Last week ‘n did a post on a potentially dangerous situation that I encountered at a roastery. In response, I’d like to run through a few typical Questions & Answers that could help roasteries out there understand gas better and make more informed decisions when installing gas systems for their roasters.
I invite all roasters to send me more questions, better answers or any piece of information that could help other roasters with regards to gas. Please feel free to comment below this post!
Questions surrounding gas
So what can owners do to protect themselves from possible unsafe gas situations? Here are some tips for any existing and prospecting roasters.
1. Who installs and pays for the gas installation?
Typically the owner is responsible for all costs pertaining to the installation of the gas train. The onus also falls on the owner to review the local health and safety guidelines and municipal codes regarding gas installation and safety. I have seen commercial installations that cost around R2000 or more, but it largely depends on your particular setup, the size of your roaster and how many bottles you want.
You HAVE TO get a certified gas technician to install your gas. Depending on your property’s location, you may also have to get a fire marshal in to certify your installation. Ask your gas installer for advice and make sure that he gives you an original Gas Compliance Certificate once the installation is complete. This certificate is similar to an electrical certificate that an electrician issues after inspecting your property. The whole process can take well over 2 weeks, so make sure you budget enough time for inspection and installation before your roaster arrives.
Remember that if your installation does not comply with local regulation, your insurance will NOT cover you should a fire occur. As legal fiduciary you can be held liable for any damages or injuries sustained because your installation is not properly certified.
2. What gas should I use
For coffee roasters, it is our recommendation that you use Propane gas as opposed to Liquified Petroleum Gas (LPG). Propane is a little more expensive but burns hotter and cleaner than LPG (in SA). Therefore you get very little of any residual gassy taste in your coffee while getting more bang for your buck (no pun intended) by using pure Propane.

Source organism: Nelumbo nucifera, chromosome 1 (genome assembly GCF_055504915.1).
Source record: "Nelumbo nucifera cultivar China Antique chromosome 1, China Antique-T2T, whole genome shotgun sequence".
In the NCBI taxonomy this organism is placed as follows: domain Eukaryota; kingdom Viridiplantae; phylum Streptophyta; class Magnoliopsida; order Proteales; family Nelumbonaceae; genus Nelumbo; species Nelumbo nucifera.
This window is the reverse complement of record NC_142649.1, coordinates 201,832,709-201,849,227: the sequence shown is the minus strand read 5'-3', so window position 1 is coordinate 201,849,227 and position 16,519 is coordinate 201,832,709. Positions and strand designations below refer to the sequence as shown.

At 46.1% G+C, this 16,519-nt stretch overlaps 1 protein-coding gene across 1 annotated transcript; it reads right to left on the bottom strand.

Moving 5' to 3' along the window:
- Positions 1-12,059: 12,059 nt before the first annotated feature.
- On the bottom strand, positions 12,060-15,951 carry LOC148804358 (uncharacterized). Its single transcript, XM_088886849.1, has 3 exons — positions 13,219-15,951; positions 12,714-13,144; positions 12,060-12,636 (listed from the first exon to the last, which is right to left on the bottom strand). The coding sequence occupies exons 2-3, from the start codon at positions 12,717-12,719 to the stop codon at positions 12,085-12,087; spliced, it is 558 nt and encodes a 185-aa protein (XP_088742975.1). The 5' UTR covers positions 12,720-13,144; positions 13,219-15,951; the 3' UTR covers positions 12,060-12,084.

In contrast, LPG is a mixture of Propane and Butane gas. Because of the density difference, suppliers often change their Propane:Butane mixture from 60:40 to 40:60 depending on the season and exact ratios can also differ from day to day. This gives LPG a bad rep as its combustion temperate constantly changes. If you have carefully plotted roast profiles, you’ll need to adapt your roasting parameters constantly to get the same results. The difference may be minuscule, but if you want the edge above your competitors, you’d better be prepared to go the extra mile.
3. How do I know if the gas runs empty
On a Genio, spotting an empty cylinder is pretty easy: just look at the control panel’s gas gauge. If it does not reach the usual maximum, you know that there is less pressure which usually means an empty cylinder.
On normal setups, your installer will give you 4x or 6x 48kg gas cylinders. The cylinders will be installed in a steel cage outside your building. The 4x cylinders are split into a left and right supply line. If the 2x bottles on the left runs empty, simply “throw over” the valve located in the middle and the supply will switch over to the right hand side. Even if you have 2x or 3x cylinders per side, make sure that all of them are open at the same time. This equalizes the pressure across the cylinders and ensures that you have a more constant supply of pressure to your roaster.
Here is a typical gas installation compliments of Complete Gas Supplies:
4. How do I know if my burner’s flame is healthy
A proper roaster, or any burner for that matter, should always have a deep blue flame. Yellow flames are sure signs of incomplete combustion. If only a small part of the flame is yellow, you’re still in the clear. The position of your flame is also important: a flame that “drifts” above your burner points to a lack of oxygen. Yellow flames will quickly create soot and a buildup of Carbon Monoxide (CO) although you’d have to be pretty darn negligent (read: stupid) to die from the latter.
Genio always enjoys a good discussion. Please feel free to comment below if you have anything to add!